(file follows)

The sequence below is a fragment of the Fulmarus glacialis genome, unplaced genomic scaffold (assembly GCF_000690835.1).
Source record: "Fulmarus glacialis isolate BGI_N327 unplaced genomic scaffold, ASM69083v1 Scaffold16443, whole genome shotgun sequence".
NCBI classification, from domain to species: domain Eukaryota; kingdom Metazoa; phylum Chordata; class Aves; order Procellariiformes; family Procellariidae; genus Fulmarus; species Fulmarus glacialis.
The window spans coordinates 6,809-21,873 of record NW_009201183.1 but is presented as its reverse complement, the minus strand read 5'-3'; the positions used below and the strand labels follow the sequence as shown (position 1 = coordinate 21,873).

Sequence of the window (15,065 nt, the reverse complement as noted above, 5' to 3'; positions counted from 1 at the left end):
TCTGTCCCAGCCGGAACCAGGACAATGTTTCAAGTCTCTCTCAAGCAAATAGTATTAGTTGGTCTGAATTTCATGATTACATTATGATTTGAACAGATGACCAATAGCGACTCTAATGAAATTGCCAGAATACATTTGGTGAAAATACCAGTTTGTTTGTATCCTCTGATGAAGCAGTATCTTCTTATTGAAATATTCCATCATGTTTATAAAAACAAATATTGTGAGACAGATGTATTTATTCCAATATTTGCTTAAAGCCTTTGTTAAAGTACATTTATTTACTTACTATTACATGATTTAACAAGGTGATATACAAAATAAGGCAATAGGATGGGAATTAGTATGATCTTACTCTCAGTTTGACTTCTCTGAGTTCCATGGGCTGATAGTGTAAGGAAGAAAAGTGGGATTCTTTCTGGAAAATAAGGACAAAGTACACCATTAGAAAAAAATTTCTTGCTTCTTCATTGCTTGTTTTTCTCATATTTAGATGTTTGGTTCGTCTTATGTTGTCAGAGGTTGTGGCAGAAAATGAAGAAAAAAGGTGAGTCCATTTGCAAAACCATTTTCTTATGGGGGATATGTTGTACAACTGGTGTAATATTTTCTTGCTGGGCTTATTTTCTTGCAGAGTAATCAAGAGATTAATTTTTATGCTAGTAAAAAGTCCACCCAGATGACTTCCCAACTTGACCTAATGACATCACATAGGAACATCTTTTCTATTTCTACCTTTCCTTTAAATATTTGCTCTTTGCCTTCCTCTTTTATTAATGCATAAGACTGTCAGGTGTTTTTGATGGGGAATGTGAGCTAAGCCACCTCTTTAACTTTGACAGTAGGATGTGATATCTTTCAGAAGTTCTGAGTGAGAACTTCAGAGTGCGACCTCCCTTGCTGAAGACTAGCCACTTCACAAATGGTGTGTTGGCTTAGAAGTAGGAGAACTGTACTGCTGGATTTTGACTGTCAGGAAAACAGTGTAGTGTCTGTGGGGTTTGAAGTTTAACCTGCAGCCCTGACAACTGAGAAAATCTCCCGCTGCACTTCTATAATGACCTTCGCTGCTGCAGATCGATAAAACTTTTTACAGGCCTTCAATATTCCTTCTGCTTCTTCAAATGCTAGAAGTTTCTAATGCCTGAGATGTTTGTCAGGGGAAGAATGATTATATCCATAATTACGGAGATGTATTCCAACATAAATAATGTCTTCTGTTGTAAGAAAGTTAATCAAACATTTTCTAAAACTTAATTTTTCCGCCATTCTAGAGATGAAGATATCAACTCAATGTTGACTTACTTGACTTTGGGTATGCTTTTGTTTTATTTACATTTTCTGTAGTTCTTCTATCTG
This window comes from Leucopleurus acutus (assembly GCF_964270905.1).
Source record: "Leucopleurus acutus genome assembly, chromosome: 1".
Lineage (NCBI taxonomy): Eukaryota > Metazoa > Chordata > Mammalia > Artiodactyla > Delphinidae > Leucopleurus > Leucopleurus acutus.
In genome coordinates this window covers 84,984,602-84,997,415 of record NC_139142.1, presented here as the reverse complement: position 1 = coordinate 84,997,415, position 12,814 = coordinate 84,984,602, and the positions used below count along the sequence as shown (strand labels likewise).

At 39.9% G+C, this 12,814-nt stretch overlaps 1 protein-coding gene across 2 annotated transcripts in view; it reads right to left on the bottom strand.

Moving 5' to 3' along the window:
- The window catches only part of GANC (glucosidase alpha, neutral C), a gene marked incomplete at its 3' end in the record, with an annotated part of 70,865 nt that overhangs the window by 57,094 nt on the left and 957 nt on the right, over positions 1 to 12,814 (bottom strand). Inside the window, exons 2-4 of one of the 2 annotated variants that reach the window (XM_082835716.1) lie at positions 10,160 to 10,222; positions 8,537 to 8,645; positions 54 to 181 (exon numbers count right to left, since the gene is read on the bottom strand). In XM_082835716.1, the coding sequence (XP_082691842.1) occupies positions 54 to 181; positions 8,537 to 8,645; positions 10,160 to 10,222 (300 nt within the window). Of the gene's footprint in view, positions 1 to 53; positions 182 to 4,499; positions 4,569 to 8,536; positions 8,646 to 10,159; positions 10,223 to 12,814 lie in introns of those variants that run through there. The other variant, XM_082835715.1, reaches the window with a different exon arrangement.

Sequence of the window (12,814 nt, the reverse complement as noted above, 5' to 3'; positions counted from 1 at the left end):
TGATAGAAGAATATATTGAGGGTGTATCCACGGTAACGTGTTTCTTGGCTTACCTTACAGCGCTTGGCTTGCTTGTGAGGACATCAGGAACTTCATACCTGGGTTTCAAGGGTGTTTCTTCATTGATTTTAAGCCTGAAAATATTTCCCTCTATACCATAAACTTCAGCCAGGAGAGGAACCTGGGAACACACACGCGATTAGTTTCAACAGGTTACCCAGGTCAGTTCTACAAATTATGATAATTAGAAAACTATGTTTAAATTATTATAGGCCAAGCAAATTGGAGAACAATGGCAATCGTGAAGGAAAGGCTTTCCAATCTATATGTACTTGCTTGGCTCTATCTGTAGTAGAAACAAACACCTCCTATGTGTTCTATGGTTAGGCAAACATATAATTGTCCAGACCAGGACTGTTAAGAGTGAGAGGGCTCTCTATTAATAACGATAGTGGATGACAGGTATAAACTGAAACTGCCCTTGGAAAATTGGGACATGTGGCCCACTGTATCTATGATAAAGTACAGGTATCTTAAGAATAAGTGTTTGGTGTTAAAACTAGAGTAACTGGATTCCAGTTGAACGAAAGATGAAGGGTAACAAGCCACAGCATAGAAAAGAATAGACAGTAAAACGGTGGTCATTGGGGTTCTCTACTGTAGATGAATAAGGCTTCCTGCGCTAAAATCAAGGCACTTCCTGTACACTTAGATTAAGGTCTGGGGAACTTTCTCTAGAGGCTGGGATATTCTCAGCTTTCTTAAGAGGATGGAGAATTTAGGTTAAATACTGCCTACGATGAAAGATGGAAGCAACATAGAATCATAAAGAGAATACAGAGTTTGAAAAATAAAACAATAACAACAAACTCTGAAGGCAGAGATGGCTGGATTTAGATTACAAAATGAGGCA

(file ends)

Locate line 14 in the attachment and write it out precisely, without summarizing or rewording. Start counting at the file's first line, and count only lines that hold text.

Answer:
Sequence of the window (12,814 nt, the reverse complement as noted above, 5' to 3'; positions counted from 1 at the left end):